Who will be the Big Ten's 1,000-yard rushers in 2017?

If healthy, Northwestern running back Justin Jackson could be in line for a historic season. Adam Ruff/Icon Sportswire

On Wednesday, we offered our prediction for which Big Ten quarterbacks will throw for 3,000 yards next season. On Thursday, we are predicting the running backs who will reach the 1,000-yard rushing mark for the season.

Nine Big Ten rushers eclipsed 1,000 yards in 2016, and quite a few of them should reach that milestone in 2017, but some new names could make the list as well.

Here is a look at the Big Ten running backs who will likely reach 1,000 yards rushing next season.

2016 1,000-yard rushers in the Big Ten

RB Justin Jackson, Northwestern -- 1,524

RB Saquon Barkley, Penn State -- 1,496

RB Corey Clement, Wisconsin -- 1,375

RB Rodney Smith, Minnesota -- 1,158

RB Devine Redding, Indiana -- 1,122

RB Mike Weber, Ohio State -- 1,096

RB Akrum Wadley, Iowa -- 1,081

RB LeShun Daniels, Iowa -- 1,058

RB Ty Johnson, Maryland -- 1,004

Guys who could make a run at 1,000 yards this season:

1. Justin Jackson, Northwestern: Jackson is back for Northwestern and is roughly 1,500 yards from becoming No. 2 all time in career rushing yards for the Big Ten. That would put him ahead of Ohio State’s Archie Griffin and behind Wisconsin’s Ron Dayne. Another 1,000-yard season would give Jackson four seasons with at least 1,000 yards rushing. It seems likely that will happen, and Jackson could be well on his way to No. 2.

2. Saquon Barkley, Penn State: Barkley was second in the conference in rushing yards last season, just 28 yards behind Jackson, and should be near the top again next season. It wouldn’t be surprising to see Barkley move past Jackson as the league's leading rusher; Penn State’s offense is in Year 2 with offensive coordinator Joe Moorhead, who has a more experienced offensive line and returning quarterback Trace McSorley. Barkley's name is starting to pop up on the Heisman Trophy watch, so it should be an exciting season for the electric back.

3. Mike Weber, Ohio State: Weber was just behind Indiana’s Devine Redding and Minnesota’s Rodney Smith in yards last season, but Weber had 66 fewer carries than Smith and 71 less than Redding. Weber’s new offensive coordinator, Kevin Wilson, called the plays for Redding last season, so it’s easy to see why Weber’s production could be close to last season's tally, if not better. Ohio State’s offense has more playmakers than Indiana’s, but Weber still will get plenty of reps in his quest for 1,000 yards.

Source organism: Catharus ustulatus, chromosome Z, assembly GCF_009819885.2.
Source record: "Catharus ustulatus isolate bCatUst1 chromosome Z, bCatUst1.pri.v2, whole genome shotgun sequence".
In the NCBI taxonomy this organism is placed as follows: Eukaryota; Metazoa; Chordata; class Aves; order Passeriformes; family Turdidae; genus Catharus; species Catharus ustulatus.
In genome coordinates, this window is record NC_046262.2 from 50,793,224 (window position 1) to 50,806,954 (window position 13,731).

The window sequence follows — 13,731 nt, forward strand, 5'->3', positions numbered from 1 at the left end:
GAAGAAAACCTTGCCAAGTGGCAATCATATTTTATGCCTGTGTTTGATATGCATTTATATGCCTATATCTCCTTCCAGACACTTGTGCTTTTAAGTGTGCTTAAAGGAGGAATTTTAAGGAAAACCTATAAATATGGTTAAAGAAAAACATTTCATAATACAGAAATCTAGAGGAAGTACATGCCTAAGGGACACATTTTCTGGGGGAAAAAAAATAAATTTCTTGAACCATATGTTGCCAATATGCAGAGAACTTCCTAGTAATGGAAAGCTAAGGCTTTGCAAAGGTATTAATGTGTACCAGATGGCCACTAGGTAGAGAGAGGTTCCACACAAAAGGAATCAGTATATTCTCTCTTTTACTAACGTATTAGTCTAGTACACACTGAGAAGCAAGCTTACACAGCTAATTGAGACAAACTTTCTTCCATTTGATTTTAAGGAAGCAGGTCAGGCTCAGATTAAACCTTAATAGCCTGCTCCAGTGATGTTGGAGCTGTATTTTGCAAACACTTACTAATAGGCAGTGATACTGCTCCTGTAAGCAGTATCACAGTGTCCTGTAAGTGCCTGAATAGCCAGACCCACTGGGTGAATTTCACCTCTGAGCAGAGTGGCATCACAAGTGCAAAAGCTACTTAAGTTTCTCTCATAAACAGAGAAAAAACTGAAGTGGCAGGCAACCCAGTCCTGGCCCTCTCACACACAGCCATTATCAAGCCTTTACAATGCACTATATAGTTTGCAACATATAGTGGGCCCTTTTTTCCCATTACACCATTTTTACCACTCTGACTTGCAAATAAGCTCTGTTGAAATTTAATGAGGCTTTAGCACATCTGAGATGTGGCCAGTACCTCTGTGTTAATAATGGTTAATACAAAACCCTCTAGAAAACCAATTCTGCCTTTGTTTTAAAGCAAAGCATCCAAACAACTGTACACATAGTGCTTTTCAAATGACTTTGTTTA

4. Akrum Wadley, Iowa: Wadley reached 1,000 yards last season despite sharing carries with LeShun Daniels. He won’t be sharing with Daniels next season and also has a new offensive coordinator in Brian Ferentz. Wadley will be called upon to help carry a Hawkeyes offense that will have a new starting quarterback, new receiver and tight end. The stage is set for Wadley to have an explosive season.

5. Ty Johnson, Maryland: Johnson has proved that he is the guy for Maryland after averaging 9.1 yards per carry in 2016. He rushed for 1,004 yards on 110 carries and should have more opportunities in 2017. This will be his third season, and for the most part, he will have a more experienced offensive line in front of him. Johnson was part of a crowded backfield that included Wes Brown and Kenneth Goins, but those two have graduated, giving Johnson a chance at the spotlight.

6. LJ Scott, Michigan State: Scott missed out on 1,000 yards by six yards last season. Nothing went right for the Spartans, so maybe there will be a little more consistency next season. Scott will be asked to help a struggling offense that no longer has last season's top four receivers. He will need to come up with big plays and shoulder most of the load if the Spartans are to have any success, so he'll have a good shot at 1,000 yards.

7. Bradrick Shaw, Wisconsin: The Badgers’ top two rushers in Corey Clement and Dare Ogunbowale have both graduated, which leaves Shaw next in line to carry the torch of outstanding running backs at Wisconsin. Given the Badgers' success at running back in recent years, it's almost a given that a Wisconsin back will run for over 1,000 yards. Quite a few players will return on offense, and Shaw will be joined by Taiwan Deal and Chris James in the backfield, so he won’t have to carry the load alone. If Shaw can take over as the lead back, he'll have plenty of opportunities to hit at least 1,000 yards.

8. Rodney Smith, Minnesota: Smith ran for 1,158 yards in 2016 and will likely have an important role for new coach P.J. Fleck. Minnesota will be breaking in a new quarterback, who will need some help. Smith and Shannon Brooks, who ran for 650 yards last season, could be a good two-headed monster in the backfield, but Smith likely will get the bulk of the carries. Fleck brought offensive coordinator Kirk Ciarrocca with him from Western Michigan, and the Broncos almost had two 1,000-yard rushers last season: Jarvion Franklin collected 1,353 yards and Jamauri Bogan notched 923. If the Golden Gophers can get similar production from their two backs, it will be a huge boost to the offense.

9. Chris Evans, Michigan: Evans burst on the scene as a freshman last season, running for 614 yards on 88 carries. Starter De'Veon Smith has moved on, and the opportunity for Evans to get more reps will be there. He still will have plenty of competition with Ty Isaac, Karan Higdon and Kareem Walker on the roster, plus O’Maury Samuels and Kurt Taylor from the 2017 recruiting class. Evans has bulked up this offseason and focused on improving his game, so despite the number of backs on the roster, he still has a chance for 1,000 yards.